This began in 1973, thanks to the donations of American Catholics with the renovation of the hospice. In 1978, the leaders of all seven Catholic rites gathered  in Jerusalem,  so the pilgrim center of Pope John Paul II was elevated to the rank of Pontifical Institute.

Safe Haven for Oppressed Christians of the Holy Land

During the first Intifada was the Notre Dame Center an important focal point for the local Christian families and in general for the Palestinian people, its social and economic situation deteriorated dramatically. To help them, a school for Palestinian youth was opened in one part of the center.  Many Arab families whose houses were demolished by the Israeli military in and around Jerusalem found refuge in the aftermath  in the Pilgrim House. Christians of Jerusalem found mainly work and thus a livelihood for their families at the hospice. As during the Intifada and the Gulf War the pilgrims returning back and the house could not be run  economically, the former director, Monsignor Richard Mathes, succeeded in obtainin gat the same time to mobilize the cultural attaché of the Vatican in Israel,  foreign donations to continue to pay the salaries for the employees and to secure the operation of the house. After 1991, the situation calmed down and the house could be self-sustaining. In 1998 Monsignor Mathes  ended twenty years of fruitful work in Jerusalem. The continued existence of the house seemed at this time secured by the calmer waters.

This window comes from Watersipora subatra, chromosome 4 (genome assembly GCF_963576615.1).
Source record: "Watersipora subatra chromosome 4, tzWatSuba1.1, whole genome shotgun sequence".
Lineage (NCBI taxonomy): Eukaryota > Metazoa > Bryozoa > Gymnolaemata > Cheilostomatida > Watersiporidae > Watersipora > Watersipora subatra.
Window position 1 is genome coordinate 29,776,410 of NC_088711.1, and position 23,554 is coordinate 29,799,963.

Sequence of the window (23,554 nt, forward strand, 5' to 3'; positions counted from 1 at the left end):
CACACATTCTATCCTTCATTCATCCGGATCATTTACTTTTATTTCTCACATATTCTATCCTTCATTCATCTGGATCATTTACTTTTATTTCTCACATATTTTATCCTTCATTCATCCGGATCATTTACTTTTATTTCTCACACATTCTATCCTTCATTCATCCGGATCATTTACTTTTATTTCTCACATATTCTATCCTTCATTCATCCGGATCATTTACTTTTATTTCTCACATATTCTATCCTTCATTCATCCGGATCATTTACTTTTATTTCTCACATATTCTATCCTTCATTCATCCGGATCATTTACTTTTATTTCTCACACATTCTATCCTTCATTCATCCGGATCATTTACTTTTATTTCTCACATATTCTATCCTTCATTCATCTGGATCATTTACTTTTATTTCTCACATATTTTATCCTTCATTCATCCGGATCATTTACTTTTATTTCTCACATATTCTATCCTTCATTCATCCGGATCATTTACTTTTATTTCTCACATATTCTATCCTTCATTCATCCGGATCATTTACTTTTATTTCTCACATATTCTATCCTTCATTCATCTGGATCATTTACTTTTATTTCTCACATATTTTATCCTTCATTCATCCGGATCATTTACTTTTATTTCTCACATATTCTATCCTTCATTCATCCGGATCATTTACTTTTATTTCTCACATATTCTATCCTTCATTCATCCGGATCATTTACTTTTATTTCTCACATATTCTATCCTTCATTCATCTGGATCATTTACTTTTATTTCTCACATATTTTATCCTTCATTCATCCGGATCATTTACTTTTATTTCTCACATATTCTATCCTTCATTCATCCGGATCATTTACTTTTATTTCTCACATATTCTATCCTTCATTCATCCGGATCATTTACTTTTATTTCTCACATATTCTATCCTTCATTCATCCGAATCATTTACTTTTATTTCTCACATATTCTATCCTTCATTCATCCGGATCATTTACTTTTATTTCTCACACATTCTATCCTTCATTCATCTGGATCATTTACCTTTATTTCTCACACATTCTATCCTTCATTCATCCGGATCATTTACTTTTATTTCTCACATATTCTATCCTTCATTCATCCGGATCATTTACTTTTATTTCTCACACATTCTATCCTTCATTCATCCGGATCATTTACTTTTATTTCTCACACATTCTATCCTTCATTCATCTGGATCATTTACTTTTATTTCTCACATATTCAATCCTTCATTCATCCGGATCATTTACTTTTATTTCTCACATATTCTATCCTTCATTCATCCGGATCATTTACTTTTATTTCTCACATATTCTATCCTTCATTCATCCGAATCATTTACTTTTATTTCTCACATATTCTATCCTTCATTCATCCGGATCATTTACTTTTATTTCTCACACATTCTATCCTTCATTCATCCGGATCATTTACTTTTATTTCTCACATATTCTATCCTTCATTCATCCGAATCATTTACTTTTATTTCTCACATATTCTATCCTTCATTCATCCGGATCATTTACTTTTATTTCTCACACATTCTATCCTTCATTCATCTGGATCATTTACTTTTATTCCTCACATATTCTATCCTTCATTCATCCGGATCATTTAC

In 2000 the second intifada broke out. The pilgrims dropped  off abruptly. The situation was so difficult that the house in 2001 had to close in winter. It reopened after half a year with the start of the "pilgrimage season" in 2002, yet  the hospice struggles because of the small number of pilgrims to Jerusalem continues and could only be supported by foreign donations. To ensure the survival of the house and "ensure it stability and continuity" John Paul II entrusted the Notre Dame of Jerusalem Center to the Legionares of Christ in November 2004 with a motu proprio.

To ensure continuity, in 2004 transferred the Legionaries of Christ